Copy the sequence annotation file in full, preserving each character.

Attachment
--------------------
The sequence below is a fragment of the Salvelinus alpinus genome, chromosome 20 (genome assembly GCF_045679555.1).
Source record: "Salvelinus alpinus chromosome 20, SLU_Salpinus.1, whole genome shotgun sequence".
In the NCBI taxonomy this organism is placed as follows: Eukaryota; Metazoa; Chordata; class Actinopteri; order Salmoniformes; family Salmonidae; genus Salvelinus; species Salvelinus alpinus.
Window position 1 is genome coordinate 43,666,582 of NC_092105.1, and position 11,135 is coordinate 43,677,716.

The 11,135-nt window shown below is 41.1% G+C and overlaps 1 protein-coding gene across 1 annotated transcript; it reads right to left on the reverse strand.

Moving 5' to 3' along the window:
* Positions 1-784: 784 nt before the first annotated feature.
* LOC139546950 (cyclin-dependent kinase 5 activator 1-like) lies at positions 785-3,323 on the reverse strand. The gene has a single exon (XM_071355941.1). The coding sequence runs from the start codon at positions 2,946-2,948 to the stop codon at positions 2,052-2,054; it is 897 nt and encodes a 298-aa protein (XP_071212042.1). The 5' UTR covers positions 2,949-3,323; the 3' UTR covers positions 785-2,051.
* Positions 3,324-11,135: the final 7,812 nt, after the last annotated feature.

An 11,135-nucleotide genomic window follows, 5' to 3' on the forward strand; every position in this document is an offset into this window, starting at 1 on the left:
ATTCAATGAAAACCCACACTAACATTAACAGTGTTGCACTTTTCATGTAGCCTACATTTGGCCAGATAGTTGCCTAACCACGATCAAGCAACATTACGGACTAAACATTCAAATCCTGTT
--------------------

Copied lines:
The sequence below is a fragment of the Salvelinus alpinus genome, chromosome 20 (genome assembly GCF_045679555.1).
Source record: "Salvelinus alpinus chromosome 20, SLU_Salpinus.1, whole genome shotgun sequence".
In the NCBI taxonomy this organism is placed as follows: Eukaryota; Metazoa; Chordata; class Actinopteri; order Salmoniformes; family Salmonidae; genus Salvelinus; species Salvelinus alpinus.
Window position 1 is genome coordinate 43,666,582 of NC_092105.1, and position 11,135 is coordinate 43,677,716.

The 11,135-nt window shown below is 41.1% G+C and overlaps 1 protein-coding gene across 1 annotated transcript; it reads right to left on the reverse strand.

Moving 5' to 3' along the window:
* Positions 1-784: 784 nt before the first annotated feature.
* LOC139546950 (cyclin-dependent kinase 5 activator 1-like) lies at positions 785-3,323 on the reverse strand. The gene has a single exon (XM_071355941.1). The coding sequence runs from the start codon at positions 2,946-2,948 to the stop codon at positions 2,052-2,054; it is 897 nt and encodes a 298-aa protein (XP_071212042.1). The 5' UTR covers positions 2,949-3,323; the 3' UTR covers positions 785-2,051.
* Positions 3,324-11,135: the final 7,812 nt, after the last annotated feature.

An 11,135-nucleotide genomic window follows, 5' to 3' on the forward strand; every position in this document is an offset into this window, starting at 1 on the left:
ATTCAATGAAAACCCACACTAACATTAACAGTGTTGCACTTTTCATGTAGCCTACATTTGGCCAGATAGTTGCCTAACCACGATCAAGCAACATTACGGACTAAACATTCAAATCCTGTT